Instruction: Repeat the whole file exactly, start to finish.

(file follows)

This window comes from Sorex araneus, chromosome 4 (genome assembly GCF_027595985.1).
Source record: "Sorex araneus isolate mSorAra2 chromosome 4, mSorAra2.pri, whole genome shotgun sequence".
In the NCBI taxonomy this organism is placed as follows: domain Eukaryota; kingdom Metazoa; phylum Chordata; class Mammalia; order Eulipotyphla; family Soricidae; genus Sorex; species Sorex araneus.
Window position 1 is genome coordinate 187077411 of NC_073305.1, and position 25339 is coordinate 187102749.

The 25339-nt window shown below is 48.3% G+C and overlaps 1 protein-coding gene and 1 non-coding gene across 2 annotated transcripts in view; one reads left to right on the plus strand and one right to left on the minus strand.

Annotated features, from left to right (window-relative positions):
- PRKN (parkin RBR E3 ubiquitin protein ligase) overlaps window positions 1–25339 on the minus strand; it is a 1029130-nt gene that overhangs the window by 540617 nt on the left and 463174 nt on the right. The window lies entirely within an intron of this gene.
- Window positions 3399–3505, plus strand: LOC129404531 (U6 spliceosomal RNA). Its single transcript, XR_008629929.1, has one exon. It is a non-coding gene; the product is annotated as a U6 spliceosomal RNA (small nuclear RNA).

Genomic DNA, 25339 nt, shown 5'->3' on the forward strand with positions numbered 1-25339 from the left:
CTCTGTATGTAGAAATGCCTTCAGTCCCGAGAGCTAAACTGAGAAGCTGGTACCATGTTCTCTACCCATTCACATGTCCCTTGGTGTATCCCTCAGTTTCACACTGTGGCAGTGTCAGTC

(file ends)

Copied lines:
This window comes from Sorex araneus, chromosome 4 (genome assembly GCF_027595985.1).
Source record: "Sorex araneus isolate mSorAra2 chromosome 4, mSorAra2.pri, whole genome shotgun sequence".
In the NCBI taxonomy this organism is placed as follows: domain Eukaryota; kingdom Metazoa; phylum Chordata; class Mammalia; order Eulipotyphla; family Soricidae; genus Sorex; species Sorex araneus.
Window position 1 is genome coordinate 187077411 of NC_073305.1, and position 25339 is coordinate 187102749.

The 25339-nt window shown below is 48.3% G+C and overlaps 1 protein-coding gene and 1 non-coding gene across 2 annotated transcripts in view; one reads left to right on the plus strand and one right to left on the minus strand.

Annotated features, from left to right (window-relative positions):
- PRKN (parkin RBR E3 ubiquitin protein ligase) overlaps window positions 1–25339 on the minus strand; it is a 1029130-nt gene that overhangs the window by 540617 nt on the left and 463174 nt on the right. The window lies entirely within an intron of this gene.
- Window positions 3399–3505, plus strand: LOC129404531 (U6 spliceosomal RNA). Its single transcript, XR_008629929.1, has one exon. It is a non-coding gene; the product is annotated as a U6 spliceosomal RNA (small nuclear RNA).

Genomic DNA, 25339 nt, shown 5'->3' on the forward strand with positions numbered 1-25339 from the left:
CTCTGTATGTAGAAATGCCTTCAGTCCCGAGAGCTAAACTGAGAAGCTGGTACCATGTTCTCTACCCATTCACATGTCCCTTGGTGTATCCCTCAGTTTCACACTGTGGCAGTGTCAGTC